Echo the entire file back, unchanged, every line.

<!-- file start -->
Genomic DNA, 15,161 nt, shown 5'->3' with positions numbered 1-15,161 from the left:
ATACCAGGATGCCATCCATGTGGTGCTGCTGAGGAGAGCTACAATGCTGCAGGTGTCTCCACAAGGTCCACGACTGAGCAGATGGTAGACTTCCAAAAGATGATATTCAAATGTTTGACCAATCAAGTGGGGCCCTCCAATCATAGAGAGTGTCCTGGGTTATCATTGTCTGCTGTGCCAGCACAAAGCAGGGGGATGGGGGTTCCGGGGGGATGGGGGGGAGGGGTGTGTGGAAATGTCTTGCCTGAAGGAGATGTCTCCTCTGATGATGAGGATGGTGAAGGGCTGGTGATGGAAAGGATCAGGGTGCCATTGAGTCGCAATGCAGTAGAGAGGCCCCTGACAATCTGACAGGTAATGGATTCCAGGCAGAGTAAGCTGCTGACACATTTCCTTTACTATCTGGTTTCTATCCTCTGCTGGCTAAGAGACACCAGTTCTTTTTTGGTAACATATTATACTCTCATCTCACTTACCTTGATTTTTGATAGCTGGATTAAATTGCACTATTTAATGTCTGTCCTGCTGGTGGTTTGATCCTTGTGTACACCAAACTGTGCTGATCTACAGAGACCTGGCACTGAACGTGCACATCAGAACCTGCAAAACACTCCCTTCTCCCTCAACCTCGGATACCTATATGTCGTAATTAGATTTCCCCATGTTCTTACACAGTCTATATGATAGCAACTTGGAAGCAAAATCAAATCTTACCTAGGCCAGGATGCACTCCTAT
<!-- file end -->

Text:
Genomic DNA, 15,161 nt, shown 5'->3' with positions numbered 1-15,161 from the left:
ATACCAGGATGCCATCCATGTGGTGCTGCTGAGGAGAGCTACAATGCTGCAGGTGTCTCCACAAGGTCCACGACTGAGCAGATGGTAGACTTCCAAAAGATGATATTCAAATGTTTGACCAATCAAGTGGGGCCCTCCAATCATAGAGAGTGTCCTGGGTTATCATTGTCTGCTGTGCCAGCACAAAGCAGGGGGATGGGGGTTCCGGGGGGATGGGGGGGAGGGGTGTGTGGAAATGTCTTGCCTGAAGGAGATGTCTCCTCTGATGATGAGGATGGTGAAGGGCTGGTGATGGAAAGGATCAGGGTGCCATTGAGTCGCAATGCAGTAGAGAGGCCCCTGACAATCTGACAGGTAATGGATTCCAGGCAGAGTAAGCTGCTGACACATTTCCTTTACTATCTGGTTTCTATCCTCTGCTGGCTAAGAGACACCAGTTCTTTTTTGGTAACATATTATACTCTCATCTCACTTACCTTGATTTTTGATAGCTGGATTAAATTGCACTATTTAATGTCTGTCCTGCTGGTGGTTTGATCCTTGTGTACACCAAACTGTGCTGATCTACAGAGACCTGGCACTGAACGTGCACATCAGAACCTGCAAAACACTCCCTTCTCCCTCAACCTCGGATACCTATATGTCGTAATTAGATTTCCCCATGTTCTTACACAGTCTATATGATAGCAACTTGGAAGCAAAATCAAATCTTACCTAGGCCAGGATGCACTCCTAT